The future emerges from the playing out of these three patterns of activity, the three horizons, over time.

IFF has been using Three Horizons as a scanning framework to capture how these three patterns and the interaction between them is changing week by week during the pandemic in a number of sectors, capturing learning as we go. What are those at the forefront of the action noticing about the frailties and failings of H1?  What are the innovations springing up in H2?  What are the signs of hope that out of this crisis a better world – H3 – is possible?

Many assume that there will come a time, after the immediate response phase and as we enter ‘recovery’, when we will get to take a look around at what has happened and decide which changes to keep, which to discontinue, what to retrieve from the past that we need to revive and so on. The default set of assumptions underpinning those decisions will come from the past.  We may keep something because ‘it works’ – but all we know is that it might have worked in the past and did work in the pressure cooker environment of the crisis.  Will it work in the future?  Is it an aspect of the future we aspire to create?  Those are different questions.

In other words, without a sense of where we want to go, our own third horizon, we will inevitably – and largely unconsciously – privilege sustaining over transformative innovation.  We will not realise the full potential of this moment for significant change.

That is why it is important to notice the H3 activity already manifest in the present.  These are the actions that inspire and encourage us, give us hope, demonstrate that there are rich human values that can be expressed in heart-warming action.  These are the seeds of the future to which we aspire.  Bill Sharpe, in his book Three Horizons, calls H3 ‘the patterning of hope’.

Scanning using the Three Horizons framework will give us a good picture of our starting position:  Where are we?  What is the nature of the landscape we are in and that we might encounter ahead?  And also, in the form of these glimpses of H3 in the present, a good sense of our direction of travel:  Where do we want to go?  What are the values we want to privilege through the transition?  What is the third horizon pattern we aspire to realise in the future?

IFF has developed a set of resources for guiding us through this journey of system transition in a time of great uncertainty and change.  It includes taking notice of some of the archetypal dynamics we are likely to encounter along the way, ways in which the three horizons often interact with each other over time.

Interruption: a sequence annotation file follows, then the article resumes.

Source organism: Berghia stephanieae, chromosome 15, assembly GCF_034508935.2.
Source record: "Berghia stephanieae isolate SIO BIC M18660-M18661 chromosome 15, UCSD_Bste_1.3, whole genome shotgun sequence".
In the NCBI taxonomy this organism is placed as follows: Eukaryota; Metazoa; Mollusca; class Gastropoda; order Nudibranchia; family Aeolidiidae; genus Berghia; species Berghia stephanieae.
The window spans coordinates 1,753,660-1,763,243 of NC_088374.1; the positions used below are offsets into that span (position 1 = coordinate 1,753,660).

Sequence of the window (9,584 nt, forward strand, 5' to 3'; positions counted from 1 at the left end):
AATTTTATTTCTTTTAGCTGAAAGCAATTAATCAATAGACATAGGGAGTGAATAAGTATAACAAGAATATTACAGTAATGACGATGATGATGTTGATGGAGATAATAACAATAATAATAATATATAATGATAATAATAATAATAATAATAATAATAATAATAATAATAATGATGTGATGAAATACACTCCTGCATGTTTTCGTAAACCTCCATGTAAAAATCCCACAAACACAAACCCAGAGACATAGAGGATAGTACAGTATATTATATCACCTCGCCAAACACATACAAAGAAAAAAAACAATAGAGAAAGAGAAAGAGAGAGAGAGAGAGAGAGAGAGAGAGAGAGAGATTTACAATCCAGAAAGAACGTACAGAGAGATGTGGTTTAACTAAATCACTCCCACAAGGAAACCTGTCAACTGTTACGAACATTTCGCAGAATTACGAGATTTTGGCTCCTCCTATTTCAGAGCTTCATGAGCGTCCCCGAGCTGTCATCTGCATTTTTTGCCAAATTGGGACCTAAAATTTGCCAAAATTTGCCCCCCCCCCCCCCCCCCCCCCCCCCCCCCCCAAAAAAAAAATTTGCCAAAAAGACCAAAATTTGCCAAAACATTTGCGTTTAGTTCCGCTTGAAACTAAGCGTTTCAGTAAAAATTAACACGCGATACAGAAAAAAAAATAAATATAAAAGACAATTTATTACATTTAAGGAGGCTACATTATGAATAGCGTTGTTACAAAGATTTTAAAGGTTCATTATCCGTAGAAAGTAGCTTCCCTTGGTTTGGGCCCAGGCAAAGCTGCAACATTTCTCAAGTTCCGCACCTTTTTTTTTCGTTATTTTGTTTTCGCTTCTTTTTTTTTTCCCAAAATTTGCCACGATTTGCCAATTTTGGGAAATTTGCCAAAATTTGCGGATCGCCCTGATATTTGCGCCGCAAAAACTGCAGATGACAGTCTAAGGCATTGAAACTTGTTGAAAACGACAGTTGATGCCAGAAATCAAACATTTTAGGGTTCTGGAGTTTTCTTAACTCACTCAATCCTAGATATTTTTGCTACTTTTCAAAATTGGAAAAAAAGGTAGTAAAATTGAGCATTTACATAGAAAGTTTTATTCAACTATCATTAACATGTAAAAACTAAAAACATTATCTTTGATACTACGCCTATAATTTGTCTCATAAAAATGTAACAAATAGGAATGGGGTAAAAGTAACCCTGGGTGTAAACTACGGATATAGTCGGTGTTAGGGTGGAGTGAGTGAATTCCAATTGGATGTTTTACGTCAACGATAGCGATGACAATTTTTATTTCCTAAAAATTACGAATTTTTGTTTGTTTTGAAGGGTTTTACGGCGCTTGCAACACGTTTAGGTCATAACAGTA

The Smooth Transition is a managed and gradual process, without significant shocks, discontinuities or resistance.  More common are the other variants, all of which we can see in play just now.

Collapse and Renewal is characterised by increasing resources poured into an unsustainable H1 pattern, which eventually fails and gives way to a new H3.  We see this dynamic at present, for example, in the huge investment in keeping the existing economy on life support in the hope of ‘recovering’ it.

Capture and Extension involves the H1 pattern absorbing innovation in order to extend its life, without any significant change in the underlying system.  This might be seen at present in moving the existing school curriculum online without questioning its continuing relevance.

Investment Bubble occurs when investors (of time, money, attention, other resources) act as a herd in deciding that ‘this is the next thing’.  This leads to over-investment in a single idea that cannot in the end satisfy all its backers.  The recent paper Exit Through the App Store about our investment in the idea of a tracking app to get us out of lockdown points to an H2 bubble likely to burst.

There is a useful table exploring what the wise H1 manager and the determined H3 visionary should do if they become aware of these dynamics.  It turns out that in all cases the watchword for the H1 manager is to maintain diversity (always have options), and for the H3 visionary to maintain integrity (hold to the vision, don’t compromise it).

To return to the beginning, the first step is to get a sense of our starting position – to map the new landscape appearing around us.  A simple way to get started is to distribute a short online sampling survey, ideally repeated at intervals, to tap into what people are noticing and how they are feeling as the patterns shift around them. If you want an example, please try the survey we have set up below.

By mapping the landscape in this way, when the time comes to take stock, to decide what to keep, what to stop, how to move into recovery and renewal, those decisions will be informed by an explicit view of the future, the values we wish it to embody, and the evidence from the present that such a world is indeed possible.